“I am enough of an artist to draw freely upon my imagination. Imagination is more important than knowledge. Knowledge is limited. Imagination encircles the world.”

Albert Einstein


Bono, lead singer of activist Irish rock group U2, has said that “Africa is literally going up in flames and we’re on the sidelines holding a watering can.  History, like God, is watching what we do.” All the education in the world – as important as it is – will not help our world, unless there is a will to do so.


Today’s problems require engaged citizens who are critical and creative thinkers. In today’s technologically integrated and interdependent world, in order to be successful you can’t have one without the other. Where do you learn that, if not from an early and all-inclusive education?

Our global community also needs increased co-operation and communication; soaring above the plethora of languages, the arts – like music – can enable that to happen. If “all roads lead to Rome,” why not use them all for the world’s betterment?


So when people ask, “With all the world’s problems, isn’t music just a ‘nice to have’ optional extra?” I can fall back on the timeless lyrics of Leonard Cohen–


“I’ve told the truth, I didn’t come to fool you.

And even though it all went wrong,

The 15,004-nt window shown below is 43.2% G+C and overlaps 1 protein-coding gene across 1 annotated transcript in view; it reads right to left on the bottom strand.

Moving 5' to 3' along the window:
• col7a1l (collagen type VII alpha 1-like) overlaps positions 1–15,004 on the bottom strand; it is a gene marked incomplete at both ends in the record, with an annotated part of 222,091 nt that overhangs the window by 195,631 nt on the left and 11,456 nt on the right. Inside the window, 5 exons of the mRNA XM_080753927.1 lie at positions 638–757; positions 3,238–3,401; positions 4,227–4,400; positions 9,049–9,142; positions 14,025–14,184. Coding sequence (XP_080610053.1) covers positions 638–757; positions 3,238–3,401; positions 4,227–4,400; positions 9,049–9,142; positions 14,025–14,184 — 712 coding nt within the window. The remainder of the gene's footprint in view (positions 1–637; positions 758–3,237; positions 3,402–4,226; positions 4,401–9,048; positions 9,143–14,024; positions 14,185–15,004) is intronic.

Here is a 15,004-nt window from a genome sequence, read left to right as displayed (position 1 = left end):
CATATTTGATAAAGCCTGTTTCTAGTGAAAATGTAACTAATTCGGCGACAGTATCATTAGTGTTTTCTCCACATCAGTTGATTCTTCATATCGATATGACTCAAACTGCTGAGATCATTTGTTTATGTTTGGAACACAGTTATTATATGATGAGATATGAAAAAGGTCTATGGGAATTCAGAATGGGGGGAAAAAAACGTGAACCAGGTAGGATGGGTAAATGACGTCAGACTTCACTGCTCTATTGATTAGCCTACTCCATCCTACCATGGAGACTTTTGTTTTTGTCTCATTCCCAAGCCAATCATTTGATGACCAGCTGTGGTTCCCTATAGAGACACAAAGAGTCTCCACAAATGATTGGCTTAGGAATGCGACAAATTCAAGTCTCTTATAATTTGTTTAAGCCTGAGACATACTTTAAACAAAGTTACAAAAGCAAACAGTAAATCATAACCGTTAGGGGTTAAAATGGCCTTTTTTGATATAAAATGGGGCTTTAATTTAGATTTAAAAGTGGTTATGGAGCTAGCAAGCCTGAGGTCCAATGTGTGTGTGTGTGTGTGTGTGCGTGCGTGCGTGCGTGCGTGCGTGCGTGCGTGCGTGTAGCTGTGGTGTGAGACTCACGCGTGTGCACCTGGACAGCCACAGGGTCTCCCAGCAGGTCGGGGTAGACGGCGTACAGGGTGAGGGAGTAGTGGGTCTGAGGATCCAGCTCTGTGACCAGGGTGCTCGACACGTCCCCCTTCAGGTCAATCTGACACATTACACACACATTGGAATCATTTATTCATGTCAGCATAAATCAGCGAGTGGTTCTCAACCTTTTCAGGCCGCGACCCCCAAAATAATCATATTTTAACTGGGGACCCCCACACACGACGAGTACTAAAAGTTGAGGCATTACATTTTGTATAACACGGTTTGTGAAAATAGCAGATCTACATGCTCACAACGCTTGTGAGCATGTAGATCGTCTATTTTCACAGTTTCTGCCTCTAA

I’ll stand before the Lord of Song

With nothing on my tongue but Hallelujah.”

Fred Parry

Fred Parry

Fred 2011

Aug 042011

Dear readers: This is dedicated to two extraordinary musicians and caring people, Michael Manring & Valdy.

Valdy is our great Canadian folk musician and winner of the country’s highest civilian honour – The Order of Canada. I’ve seen him from time to time in concert over the years and he never fails to remember who you are and where he last saw you. Valdy specializes in humanitarian causes, as well as, encouraging the buried treasure in others – called talent.

Michael, who I met just this week at an in-store music clinic, is from California USA; and impresses because all he wants to do is to make the world a better place through his approach & philosophy to bass playing (And, he’s regarded as one the world’s best bassist.)

The world is a better place for having these two gentlemen in it.